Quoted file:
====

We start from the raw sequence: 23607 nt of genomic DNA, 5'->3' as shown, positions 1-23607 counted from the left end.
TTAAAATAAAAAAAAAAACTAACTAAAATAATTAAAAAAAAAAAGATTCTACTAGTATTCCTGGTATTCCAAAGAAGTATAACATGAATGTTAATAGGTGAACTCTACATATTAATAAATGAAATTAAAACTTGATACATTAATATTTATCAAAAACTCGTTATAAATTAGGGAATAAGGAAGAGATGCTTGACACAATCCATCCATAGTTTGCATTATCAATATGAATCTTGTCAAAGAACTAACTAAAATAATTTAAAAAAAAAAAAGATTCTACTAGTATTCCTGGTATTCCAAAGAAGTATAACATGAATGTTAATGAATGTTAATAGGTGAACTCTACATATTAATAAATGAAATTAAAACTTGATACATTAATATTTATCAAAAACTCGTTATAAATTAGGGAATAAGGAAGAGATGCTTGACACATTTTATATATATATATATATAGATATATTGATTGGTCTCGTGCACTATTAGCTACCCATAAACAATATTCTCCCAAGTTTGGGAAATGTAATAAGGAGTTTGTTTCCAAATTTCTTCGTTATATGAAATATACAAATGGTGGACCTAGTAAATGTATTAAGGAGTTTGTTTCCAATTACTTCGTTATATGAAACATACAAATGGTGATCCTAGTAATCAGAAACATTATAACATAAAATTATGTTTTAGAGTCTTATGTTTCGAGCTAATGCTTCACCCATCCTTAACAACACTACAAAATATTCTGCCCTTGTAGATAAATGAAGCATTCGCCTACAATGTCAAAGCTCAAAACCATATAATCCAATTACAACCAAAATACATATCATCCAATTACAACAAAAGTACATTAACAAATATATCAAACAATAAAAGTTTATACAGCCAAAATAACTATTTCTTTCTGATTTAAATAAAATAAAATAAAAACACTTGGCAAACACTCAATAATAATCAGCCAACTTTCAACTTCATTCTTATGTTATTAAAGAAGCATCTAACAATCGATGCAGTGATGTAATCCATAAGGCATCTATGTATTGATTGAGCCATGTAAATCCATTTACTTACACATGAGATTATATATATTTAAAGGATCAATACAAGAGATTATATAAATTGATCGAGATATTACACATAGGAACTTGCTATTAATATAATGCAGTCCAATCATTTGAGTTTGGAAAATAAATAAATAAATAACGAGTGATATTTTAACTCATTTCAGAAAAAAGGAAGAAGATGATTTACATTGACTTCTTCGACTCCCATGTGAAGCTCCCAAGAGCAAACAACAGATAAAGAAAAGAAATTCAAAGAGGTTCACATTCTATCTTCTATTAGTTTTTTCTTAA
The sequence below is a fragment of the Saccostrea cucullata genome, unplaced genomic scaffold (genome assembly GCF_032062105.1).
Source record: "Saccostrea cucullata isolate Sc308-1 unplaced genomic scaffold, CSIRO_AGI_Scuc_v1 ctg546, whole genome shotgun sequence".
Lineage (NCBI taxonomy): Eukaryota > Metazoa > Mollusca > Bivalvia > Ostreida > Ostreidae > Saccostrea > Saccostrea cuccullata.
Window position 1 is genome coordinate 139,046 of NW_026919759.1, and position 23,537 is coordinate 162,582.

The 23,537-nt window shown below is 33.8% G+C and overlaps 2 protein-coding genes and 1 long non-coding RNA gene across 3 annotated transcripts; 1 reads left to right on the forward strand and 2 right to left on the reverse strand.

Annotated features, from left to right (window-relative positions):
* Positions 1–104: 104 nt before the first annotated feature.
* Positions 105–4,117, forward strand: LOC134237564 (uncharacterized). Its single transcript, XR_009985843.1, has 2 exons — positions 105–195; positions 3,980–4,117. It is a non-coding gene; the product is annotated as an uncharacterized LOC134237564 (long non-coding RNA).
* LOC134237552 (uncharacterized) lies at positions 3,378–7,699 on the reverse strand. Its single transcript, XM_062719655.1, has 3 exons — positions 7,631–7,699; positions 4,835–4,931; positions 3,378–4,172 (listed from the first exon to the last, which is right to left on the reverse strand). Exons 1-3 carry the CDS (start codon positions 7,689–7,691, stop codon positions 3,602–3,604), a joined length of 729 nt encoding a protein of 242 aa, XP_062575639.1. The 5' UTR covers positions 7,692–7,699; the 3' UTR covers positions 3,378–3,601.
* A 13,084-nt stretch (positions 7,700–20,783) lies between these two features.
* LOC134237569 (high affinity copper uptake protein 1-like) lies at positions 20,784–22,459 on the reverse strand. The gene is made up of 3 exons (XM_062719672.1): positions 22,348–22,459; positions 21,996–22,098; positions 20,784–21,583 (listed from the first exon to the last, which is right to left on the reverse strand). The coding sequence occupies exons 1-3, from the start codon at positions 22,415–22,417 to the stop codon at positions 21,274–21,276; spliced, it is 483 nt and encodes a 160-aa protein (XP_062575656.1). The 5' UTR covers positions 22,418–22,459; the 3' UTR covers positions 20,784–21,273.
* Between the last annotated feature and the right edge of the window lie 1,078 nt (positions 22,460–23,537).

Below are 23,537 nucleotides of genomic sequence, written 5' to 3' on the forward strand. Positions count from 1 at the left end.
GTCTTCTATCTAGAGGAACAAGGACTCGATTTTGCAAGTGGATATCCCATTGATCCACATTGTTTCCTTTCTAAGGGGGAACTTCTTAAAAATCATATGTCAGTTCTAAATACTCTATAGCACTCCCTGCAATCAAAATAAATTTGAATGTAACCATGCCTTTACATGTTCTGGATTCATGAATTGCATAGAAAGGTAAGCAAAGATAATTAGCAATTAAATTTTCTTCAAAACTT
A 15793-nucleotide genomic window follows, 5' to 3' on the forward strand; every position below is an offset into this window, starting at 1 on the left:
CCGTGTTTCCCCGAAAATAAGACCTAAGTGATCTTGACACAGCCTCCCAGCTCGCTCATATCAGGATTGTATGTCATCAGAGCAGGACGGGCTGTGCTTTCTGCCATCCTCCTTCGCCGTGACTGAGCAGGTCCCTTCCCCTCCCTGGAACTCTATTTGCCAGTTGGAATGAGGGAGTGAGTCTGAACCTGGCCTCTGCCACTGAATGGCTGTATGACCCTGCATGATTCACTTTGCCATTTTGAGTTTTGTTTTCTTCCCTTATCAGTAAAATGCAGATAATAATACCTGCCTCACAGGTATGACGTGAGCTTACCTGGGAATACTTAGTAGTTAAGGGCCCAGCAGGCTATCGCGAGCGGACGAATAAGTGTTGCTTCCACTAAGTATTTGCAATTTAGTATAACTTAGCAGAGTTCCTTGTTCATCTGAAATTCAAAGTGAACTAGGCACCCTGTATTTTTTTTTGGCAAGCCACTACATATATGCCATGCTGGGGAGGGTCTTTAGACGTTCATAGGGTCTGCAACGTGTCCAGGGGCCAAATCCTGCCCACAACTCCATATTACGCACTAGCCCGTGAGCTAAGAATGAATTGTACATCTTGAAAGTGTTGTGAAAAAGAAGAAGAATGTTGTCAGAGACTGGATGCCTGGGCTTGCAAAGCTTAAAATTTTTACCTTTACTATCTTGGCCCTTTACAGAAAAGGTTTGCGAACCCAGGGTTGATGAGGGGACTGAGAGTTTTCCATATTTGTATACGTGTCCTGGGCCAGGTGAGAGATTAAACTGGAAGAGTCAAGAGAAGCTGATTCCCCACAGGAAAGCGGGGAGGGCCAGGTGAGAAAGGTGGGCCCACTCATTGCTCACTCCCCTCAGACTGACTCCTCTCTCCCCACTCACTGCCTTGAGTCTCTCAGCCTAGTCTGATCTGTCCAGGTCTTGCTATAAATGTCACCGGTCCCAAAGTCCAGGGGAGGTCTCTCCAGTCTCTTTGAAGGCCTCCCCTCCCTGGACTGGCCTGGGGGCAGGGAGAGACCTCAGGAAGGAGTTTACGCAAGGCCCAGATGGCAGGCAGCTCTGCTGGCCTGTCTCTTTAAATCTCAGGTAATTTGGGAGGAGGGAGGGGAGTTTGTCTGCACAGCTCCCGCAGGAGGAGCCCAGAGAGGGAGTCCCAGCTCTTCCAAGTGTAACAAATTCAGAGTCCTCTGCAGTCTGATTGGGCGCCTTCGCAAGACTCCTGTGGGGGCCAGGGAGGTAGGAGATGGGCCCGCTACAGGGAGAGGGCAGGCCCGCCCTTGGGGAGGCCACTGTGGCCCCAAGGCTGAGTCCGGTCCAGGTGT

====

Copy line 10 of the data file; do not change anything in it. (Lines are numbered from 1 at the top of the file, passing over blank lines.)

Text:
* Positions 105–4,117, forward strand: LOC134237564 (uncharacterized). Its single transcript, XR_009985843.1, has 2 exons — positions 105–195; positions 3,980–4,117. It is a non-coding gene; the product is annotated as an uncharacterized LOC134237564 (long non-coding RNA).